Skip to Content
Uncategorized

‘Spy Chips’ Tested on the Sly

The Chicago Sun Times reports that P&G and Wal-Mart did a secret test of RFID chips in Broken Arrow, Oklahoma, where Max Factor Lipfinity lipstick containers were equipped with RFID chips. “The shelves and Webcam images were viewed 750 miles…

The Chicago Sun Times reports that P&G and Wal-Mart did a secret test of RFID chips in Broken Arrow, Oklahoma, where Max Factor Lipfinity lipstick containers were equipped with RFID chips. “The shelves and Webcam images were viewed 750 miles away by Procter & Gamble researchers in Cincinnati who could tell when lipsticks were removed from the shelves and could even watch consumers in action,” the article says.

This latest report “proves what we’ve been saying all along,” says Katherine Albrecht, founder and director of Consumers Against Supermarket Privacy Invasion and Numbering (CASPIAN). “Wal-Mart, Procter & Gamble and others have experimented on shoppers with controversial spy chip technology and tried to cover it up,” Albrecht says. “Consumers and members of the press should be upset to learn that they’ve been lied to.”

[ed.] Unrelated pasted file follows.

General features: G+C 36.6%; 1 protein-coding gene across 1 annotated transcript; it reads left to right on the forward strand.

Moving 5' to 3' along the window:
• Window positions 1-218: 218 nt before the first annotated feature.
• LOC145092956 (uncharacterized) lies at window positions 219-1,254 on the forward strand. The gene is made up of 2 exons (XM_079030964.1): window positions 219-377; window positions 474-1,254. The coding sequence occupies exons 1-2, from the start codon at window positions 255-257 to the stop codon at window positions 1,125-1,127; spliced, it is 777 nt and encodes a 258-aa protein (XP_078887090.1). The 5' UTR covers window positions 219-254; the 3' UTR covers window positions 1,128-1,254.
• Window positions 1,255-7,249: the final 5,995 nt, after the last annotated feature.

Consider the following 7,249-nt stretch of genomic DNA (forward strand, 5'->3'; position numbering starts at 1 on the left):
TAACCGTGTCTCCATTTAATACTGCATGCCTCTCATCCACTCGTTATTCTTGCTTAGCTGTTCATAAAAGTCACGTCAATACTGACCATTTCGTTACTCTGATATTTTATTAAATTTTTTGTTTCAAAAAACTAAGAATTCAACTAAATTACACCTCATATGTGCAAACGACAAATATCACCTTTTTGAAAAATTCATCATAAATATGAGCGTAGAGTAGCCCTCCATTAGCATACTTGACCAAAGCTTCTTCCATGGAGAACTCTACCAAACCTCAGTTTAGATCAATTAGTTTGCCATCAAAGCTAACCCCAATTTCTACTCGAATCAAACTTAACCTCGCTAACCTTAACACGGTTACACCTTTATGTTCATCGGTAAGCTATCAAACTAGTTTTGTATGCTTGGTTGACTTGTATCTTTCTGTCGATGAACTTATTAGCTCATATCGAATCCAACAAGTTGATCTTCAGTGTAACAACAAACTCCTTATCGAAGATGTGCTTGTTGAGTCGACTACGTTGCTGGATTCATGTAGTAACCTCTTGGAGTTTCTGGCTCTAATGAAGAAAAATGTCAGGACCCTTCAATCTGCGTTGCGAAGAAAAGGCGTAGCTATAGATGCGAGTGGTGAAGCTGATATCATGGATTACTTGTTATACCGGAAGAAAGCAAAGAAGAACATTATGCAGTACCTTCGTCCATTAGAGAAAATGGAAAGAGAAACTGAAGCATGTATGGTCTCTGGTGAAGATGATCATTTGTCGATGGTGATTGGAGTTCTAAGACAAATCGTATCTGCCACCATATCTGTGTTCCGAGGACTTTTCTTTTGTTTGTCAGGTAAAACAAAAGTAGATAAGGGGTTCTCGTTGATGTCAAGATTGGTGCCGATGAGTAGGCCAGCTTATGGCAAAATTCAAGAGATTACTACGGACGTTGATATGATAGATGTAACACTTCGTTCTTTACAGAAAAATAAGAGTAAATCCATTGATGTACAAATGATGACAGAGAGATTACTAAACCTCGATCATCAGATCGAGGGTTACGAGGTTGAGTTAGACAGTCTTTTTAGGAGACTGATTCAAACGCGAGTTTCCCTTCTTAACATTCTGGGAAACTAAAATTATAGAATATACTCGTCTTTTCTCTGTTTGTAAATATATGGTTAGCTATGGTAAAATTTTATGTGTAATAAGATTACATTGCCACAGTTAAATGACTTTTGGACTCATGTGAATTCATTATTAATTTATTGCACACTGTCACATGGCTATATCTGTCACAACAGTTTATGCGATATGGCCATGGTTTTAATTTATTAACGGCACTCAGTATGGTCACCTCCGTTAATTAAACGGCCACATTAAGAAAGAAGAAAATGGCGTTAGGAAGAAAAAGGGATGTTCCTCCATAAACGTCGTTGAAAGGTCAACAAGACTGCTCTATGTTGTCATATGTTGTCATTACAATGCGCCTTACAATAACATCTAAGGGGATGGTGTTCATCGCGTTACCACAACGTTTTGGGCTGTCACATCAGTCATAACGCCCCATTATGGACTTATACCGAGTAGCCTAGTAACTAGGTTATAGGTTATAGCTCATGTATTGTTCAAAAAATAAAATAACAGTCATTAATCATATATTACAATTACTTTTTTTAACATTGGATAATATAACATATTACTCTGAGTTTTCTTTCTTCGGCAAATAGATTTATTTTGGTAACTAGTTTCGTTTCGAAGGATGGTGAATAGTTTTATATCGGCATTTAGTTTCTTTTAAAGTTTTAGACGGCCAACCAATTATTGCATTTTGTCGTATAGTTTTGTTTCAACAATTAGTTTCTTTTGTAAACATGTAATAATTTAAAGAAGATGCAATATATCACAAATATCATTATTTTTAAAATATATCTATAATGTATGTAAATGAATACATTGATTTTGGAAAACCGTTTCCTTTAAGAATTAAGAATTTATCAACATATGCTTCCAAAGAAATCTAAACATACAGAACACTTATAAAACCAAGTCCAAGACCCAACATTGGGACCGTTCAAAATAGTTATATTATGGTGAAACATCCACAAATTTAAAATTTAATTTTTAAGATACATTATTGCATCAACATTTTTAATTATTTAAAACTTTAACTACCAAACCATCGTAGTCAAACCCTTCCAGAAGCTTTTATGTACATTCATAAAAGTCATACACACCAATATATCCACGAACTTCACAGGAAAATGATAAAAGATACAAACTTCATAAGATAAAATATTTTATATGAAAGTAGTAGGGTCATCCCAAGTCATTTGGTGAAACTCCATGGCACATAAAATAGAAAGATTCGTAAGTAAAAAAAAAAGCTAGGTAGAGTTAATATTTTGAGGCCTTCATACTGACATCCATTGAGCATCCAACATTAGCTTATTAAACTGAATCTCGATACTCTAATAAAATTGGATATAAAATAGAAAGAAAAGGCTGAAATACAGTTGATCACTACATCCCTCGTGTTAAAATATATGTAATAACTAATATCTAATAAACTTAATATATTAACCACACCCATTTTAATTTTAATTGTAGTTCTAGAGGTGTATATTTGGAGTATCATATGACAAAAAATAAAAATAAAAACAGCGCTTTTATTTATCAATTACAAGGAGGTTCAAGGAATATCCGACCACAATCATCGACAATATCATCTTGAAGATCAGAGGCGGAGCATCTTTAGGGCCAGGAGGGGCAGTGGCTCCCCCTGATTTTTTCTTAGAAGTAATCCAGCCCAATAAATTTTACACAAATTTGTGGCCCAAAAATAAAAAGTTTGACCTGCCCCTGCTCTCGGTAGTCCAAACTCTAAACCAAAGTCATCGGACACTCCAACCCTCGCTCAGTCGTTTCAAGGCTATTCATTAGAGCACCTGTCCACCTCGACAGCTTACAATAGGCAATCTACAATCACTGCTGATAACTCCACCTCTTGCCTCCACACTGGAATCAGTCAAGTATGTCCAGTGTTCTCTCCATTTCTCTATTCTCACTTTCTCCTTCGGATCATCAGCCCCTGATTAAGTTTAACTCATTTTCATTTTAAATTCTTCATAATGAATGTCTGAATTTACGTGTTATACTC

Keep Reading

Most Popular

Workers disinfect the street outside Shijiazhuang Railway Station
Workers disinfect the street outside Shijiazhuang Railway Station

Why China is still obsessed with disinfecting everything

Most public health bodies dealing with covid have long since moved on from the idea of surface transmission. China’s didn’t—and that helps it control the narrative about the disease’s origins and danger.

individual aging affects covid outcomes concept
individual aging affects covid outcomes concept

Anti-aging drugs are being tested as a way to treat covid

Drugs that rejuvenate our immune systems and make us biologically younger could help protect us from the disease’s worst effects.

Europe's AI Act concept
Europe's AI Act concept

A quick guide to the most important AI law you’ve never heard of

The European Union is planning new legislation aimed at curbing the worst harms associated with artificial intelligence.

Stay connected

Illustration by Rose WongIllustration by Rose Wong

Get the latest updates from
MIT Technology Review

Discover special offers, top stories, upcoming events, and more.

Thank you for submitting your email!

Explore more newsletters

It looks like something went wrong.

We’re having trouble saving your preferences. Try refreshing this page and updating them one more time. If you continue to get this message, reach out to us at customer-service@technologyreview.com with a list of newsletters you’d like to receive.